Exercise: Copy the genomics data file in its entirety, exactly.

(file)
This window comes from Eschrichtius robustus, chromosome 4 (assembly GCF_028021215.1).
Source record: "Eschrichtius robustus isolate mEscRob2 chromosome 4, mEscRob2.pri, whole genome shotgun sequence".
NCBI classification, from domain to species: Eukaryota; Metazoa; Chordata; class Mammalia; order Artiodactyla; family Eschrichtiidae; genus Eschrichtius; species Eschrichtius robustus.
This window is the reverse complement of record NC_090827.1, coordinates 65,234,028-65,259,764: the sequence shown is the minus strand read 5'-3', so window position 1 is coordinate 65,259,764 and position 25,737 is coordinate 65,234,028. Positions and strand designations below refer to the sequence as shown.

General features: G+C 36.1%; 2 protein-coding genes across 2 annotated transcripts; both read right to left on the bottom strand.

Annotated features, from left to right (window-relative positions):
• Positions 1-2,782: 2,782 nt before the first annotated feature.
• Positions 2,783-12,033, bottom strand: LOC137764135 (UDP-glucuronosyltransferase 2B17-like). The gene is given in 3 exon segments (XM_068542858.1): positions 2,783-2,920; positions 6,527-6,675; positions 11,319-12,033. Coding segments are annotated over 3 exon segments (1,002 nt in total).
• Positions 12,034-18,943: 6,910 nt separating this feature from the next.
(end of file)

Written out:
This window comes from Eschrichtius robustus, chromosome 4 (assembly GCF_028021215.1).
Source record: "Eschrichtius robustus isolate mEscRob2 chromosome 4, mEscRob2.pri, whole genome shotgun sequence".
NCBI classification, from domain to species: Eukaryota; Metazoa; Chordata; class Mammalia; order Artiodactyla; family Eschrichtiidae; genus Eschrichtius; species Eschrichtius robustus.
This window is the reverse complement of record NC_090827.1, coordinates 65,234,028-65,259,764: the sequence shown is the minus strand read 5'-3', so window position 1 is coordinate 65,259,764 and position 25,737 is coordinate 65,234,028. Positions and strand designations below refer to the sequence as shown.

General features: G+C 36.1%; 2 protein-coding genes across 2 annotated transcripts; both read right to left on the bottom strand.

Annotated features, from left to right (window-relative positions):
• Positions 1-2,782: 2,782 nt before the first annotated feature.
• Positions 2,783-12,033, bottom strand: LOC137764135 (UDP-glucuronosyltransferase 2B17-like). The gene is given in 3 exon segments (XM_068542858.1): positions 2,783-2,920; positions 6,527-6,675; positions 11,319-12,033. Coding segments are annotated over 3 exon segments (1,002 nt in total).
• Positions 12,034-18,943: 6,910 nt separating this feature from the next.